Benshoof: Why I like living in North Dakota, no matter what anyone else saysFARGO – “North Dakotans…sure are a feisty bunch!” a New York journalist posted Thursday on her Facebook page.
FARGO – “North Dakotans…sure are a feisty bunch!” a New York journalist posted Thursday on her Facebook page.
In the two days since it was published, an opinion piece by Mandi Woodruff has stirred up quite the hornets’ nest over here in North Dakota.
The story, published on Wednesday on the Business Insider website with the headline “Why I’ll Never Move to North Dakota, No Matter What the Experts Say,” argues exactly that.
Essentially, Woodruff thinks that North Dakota isn’t that great a place despite all the national attention we’ve received lately.
Some North Dakotans are pretty emotional about the putdown, so I don’t mean to add to that. Rather, I’d like to nitpick at a few inaccuracies that I think poke holes in Woodruff’s argument.
First, she says that our economy is booming due to the “mining and shale industry.”
Um, yeah, so North Dakota does have mining, that’s true, but I feel like Woodruff meant to refer to our oil. We have a whole lot of that these days, apparently.
Second, Woodruff says that the state’s largest city, “Fargo, has fewer than 200,000 residents.”
Well, sure, the city itself has more than 105,000 people, but the metro area has nearly 210,000.
Third, Woodruff says that living in New York City, she pays “twice as much rent” as she ever did in her home state of Georgia, and adds that she’s “constantly floored by things like $11 salads and $17 cocktails.”
But then she uses the example of an average reporter’s salary in Fargo – just over $31,000 a year, she says – to argue that she wouldn’t make much money here.
But isn’t that missing the point? Sure, I might not get paid as much as she does in New York, but I’m not paying for $11 salads or $17 cocktails either.
What I am paying is a very reasonable rent for an excellent apartment, and I rarely pay more than $5 for a drink when I go out.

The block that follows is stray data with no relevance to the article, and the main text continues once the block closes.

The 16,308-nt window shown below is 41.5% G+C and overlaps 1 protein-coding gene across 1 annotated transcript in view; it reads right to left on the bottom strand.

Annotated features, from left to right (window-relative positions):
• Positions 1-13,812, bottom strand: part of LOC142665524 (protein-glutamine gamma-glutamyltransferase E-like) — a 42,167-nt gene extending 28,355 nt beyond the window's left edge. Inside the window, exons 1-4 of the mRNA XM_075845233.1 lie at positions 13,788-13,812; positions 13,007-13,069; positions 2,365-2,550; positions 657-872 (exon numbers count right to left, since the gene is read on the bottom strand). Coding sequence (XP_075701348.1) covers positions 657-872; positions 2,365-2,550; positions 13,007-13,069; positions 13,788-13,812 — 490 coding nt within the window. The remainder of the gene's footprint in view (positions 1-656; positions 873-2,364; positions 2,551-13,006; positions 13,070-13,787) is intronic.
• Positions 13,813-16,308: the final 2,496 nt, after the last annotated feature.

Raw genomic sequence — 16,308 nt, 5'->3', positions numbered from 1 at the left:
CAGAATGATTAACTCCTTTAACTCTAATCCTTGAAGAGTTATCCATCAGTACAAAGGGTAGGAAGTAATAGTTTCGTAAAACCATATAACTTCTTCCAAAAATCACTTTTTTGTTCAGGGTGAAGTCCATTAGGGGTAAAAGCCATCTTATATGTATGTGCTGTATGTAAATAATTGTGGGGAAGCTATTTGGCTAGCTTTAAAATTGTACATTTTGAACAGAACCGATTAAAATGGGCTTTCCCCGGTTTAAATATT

And more than that, I have a heck of a time living and going out with all the other young people here. Monday night trivia nights are often a highlight of my week, and Friday and Saturday nights are more than a little bit wild.
I understand her point: A person can live where they want to despite what lists tell us.
But the thing is, you don’t make that point with inaccuracies (no matter how small) and biases about a place that – I’m assuming – you’ve never visited.
So, Mandi, if I can address you by your first name here: If that’s true, I personally invite you to come to Fargo, as one young journalist speaking to another (of course, on my measly North Dakota salary, I can’t go so far as to pay for your airfare. I hope you understand).
I’d be happy to show you, Mandi, just how flat it is, how windy it is, how nice everyone is, and how much fun it is to be a young person living here.
If you still don’t like it, that’s fine. It’s not for everybody. It’s certainly no New York City or Atlanta, but that’s what I like about it.
It’s Fargo, and it has its own charms and quirks that can’t be summed up in lists or data, and can’t be understood by those who’ve never visited.